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Candelight Vigil Protests ICE Detention Center In Dayton

University of Dayton Human Rights Studies
An immigrant-rights vigil will be held at the Butler County Correctional Complex, part of which is contracted to ICE.

Immigrant advocates, Dayton faith leaders, University of Dayton students and faculty gathered Monday night for acandlelight immigration vigil outside the Butler County Correctional Complex in Hamilton.

Part of the jail complex is used by United States Immigration and Customs Enforcement (ICE). 

Dayton associate political science professor Natalie Hudson, who recently toured the Butler County jail, says more than 100 immigrants are currently being held at the facility. She says she hopes the vigil calls attention to the ongoing detention of migrants, including children, across the country and particularly at the southwest U.S. border. 

“In Ohio we may feel like we are far away from this – this is not the U.S. Mexico border, or New York, for that matter,” Hudson says. “This event demonstrates that people in our area deeply care about these issues and that we’re willing to come out on a cold December night to exercise our rights and stand in solidarity with immigrants.”

Hudson, who heads the University of Dayton’s Human Rights Studies Program, also helped lead a May human rights-observer delegation to the U.S.-Mexico border region, including to El Paso and Ciudad Juarez, to conduct interviews with migrants and others. She says the experience helped inspire Monday's vigil.

In a statement, organizers say the Trump administration's policy of detaining and separating families, "and the use of tear-gas against asylum seekers at the border and around the country are violations of international human rights law and do not align with Catholic social justice teaching and values."

The Trump administration recently announced it would require asylum-seeking migrants to enter the U.S. through only legal border crossings, as NPR News has reported, a policy which is now under consideration in the courts

Current law allows migrants to request asylum regardless of whether they entered the country through a designated port of arrival.

President Trump has made tightening border security and cracking down on immigration a continued focus of his administration. The administration has also said changes to asylum law are necessary to prevent what it says are abuses in the current system.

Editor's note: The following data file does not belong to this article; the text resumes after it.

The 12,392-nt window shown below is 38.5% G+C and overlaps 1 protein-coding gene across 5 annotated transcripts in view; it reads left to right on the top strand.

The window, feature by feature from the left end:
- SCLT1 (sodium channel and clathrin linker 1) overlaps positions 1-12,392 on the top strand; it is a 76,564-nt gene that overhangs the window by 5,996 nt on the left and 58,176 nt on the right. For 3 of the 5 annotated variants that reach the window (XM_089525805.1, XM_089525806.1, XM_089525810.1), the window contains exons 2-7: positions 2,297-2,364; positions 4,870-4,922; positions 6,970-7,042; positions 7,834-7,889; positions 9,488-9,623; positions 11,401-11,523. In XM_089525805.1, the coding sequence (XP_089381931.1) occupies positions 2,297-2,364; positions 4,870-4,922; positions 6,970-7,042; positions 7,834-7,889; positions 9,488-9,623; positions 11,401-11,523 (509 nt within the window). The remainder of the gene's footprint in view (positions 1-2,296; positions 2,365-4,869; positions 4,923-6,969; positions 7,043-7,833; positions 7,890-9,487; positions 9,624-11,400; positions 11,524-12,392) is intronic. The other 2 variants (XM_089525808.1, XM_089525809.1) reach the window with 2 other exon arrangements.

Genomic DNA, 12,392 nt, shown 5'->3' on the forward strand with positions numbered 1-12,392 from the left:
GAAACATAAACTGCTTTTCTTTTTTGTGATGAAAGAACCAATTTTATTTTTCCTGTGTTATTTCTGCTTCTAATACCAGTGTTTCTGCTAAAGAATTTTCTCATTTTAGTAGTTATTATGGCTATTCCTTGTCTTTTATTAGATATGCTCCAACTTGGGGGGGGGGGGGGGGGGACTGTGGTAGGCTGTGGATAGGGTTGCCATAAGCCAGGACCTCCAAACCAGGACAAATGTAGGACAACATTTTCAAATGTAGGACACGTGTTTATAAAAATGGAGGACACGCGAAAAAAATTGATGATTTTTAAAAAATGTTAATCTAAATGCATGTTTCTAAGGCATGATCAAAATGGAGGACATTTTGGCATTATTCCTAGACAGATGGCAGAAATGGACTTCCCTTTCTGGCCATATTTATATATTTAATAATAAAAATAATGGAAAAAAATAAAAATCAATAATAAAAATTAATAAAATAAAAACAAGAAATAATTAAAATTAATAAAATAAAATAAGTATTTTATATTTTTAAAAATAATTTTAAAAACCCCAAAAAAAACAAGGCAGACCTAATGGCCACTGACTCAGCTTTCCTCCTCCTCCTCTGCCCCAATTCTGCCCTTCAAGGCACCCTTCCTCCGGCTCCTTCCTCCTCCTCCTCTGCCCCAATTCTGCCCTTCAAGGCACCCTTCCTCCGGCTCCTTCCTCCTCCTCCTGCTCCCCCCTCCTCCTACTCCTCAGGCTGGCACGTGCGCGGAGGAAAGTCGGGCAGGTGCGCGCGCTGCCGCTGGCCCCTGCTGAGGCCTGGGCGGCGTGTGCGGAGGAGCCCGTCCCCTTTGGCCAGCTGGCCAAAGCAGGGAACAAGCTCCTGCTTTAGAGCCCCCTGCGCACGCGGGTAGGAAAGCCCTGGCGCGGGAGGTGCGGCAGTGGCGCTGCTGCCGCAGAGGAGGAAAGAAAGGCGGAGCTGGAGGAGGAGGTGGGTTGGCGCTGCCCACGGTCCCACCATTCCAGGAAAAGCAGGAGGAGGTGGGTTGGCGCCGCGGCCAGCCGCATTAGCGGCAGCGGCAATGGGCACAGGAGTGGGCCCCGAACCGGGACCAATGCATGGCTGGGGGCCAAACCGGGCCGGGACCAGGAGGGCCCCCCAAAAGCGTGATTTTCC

Organizers of Monday's Butler County Correctional Complex vigil say it's meant to mark International Human Rights Day and the 70th anniversary of the adoption of the United Nations Universal Declaration of Human Rights.

“Seventy years ago, the world agreed to a set of human rights values as a roadmap to peace and dignity,” says Human Rights Studies professor Joel Pruce. “What we witness today—indefinite detention of over ten thousand children, families torn apart, asylum seekers attacked—is a clear violation of those ideals and cannot continue. It is up to us, through our voices and actions, to join together and register our protest.”

Speakers were scheduled to share information about current U.S. immigration enforcement policies, and observations gathered during the recent Ohio delegation trip to the U.S.-Mexico border.

The roster included Pruce, Alysa Medina from the University of Dayton School of Law, Sandra Ramirez with the Intercommunity Justice and Peace Center, Father Satish Joseph from Our Lady of Immaculate Conception Church, Pastor Lesley Jones from Truth and Destiny Covenant Ministries, University of Dayton Anthropology associate professor Miranda Hallett and Reverend Alan Dicken from Carthage Christian Church.

The hour-long vigil, which included songs and prayers, was conducted in both English and Spanish.

Jess Mador comes to WYSO from Knoxville NPR-station WUOT, where she created an interactive multimedia health storytelling project called TruckBeat, one of 15 projects around the country participating in AIR's Localore: #Finding Americainitiative. Before TruckBeat, Jess was an independent public radio journalist based in Minneapolis. She’s also worked as a staff reporter and producer at Minnesota Public Radio in the Twin Cities, and produced audio, video and web stories for a variety of other news outlets, including NPR News, APM, and PBS television stations. She has a Master's degree from the Columbia University Graduate School of Journalism in New York. She loves making documentaries and telling stories at the intersection of journalism, digital and social media.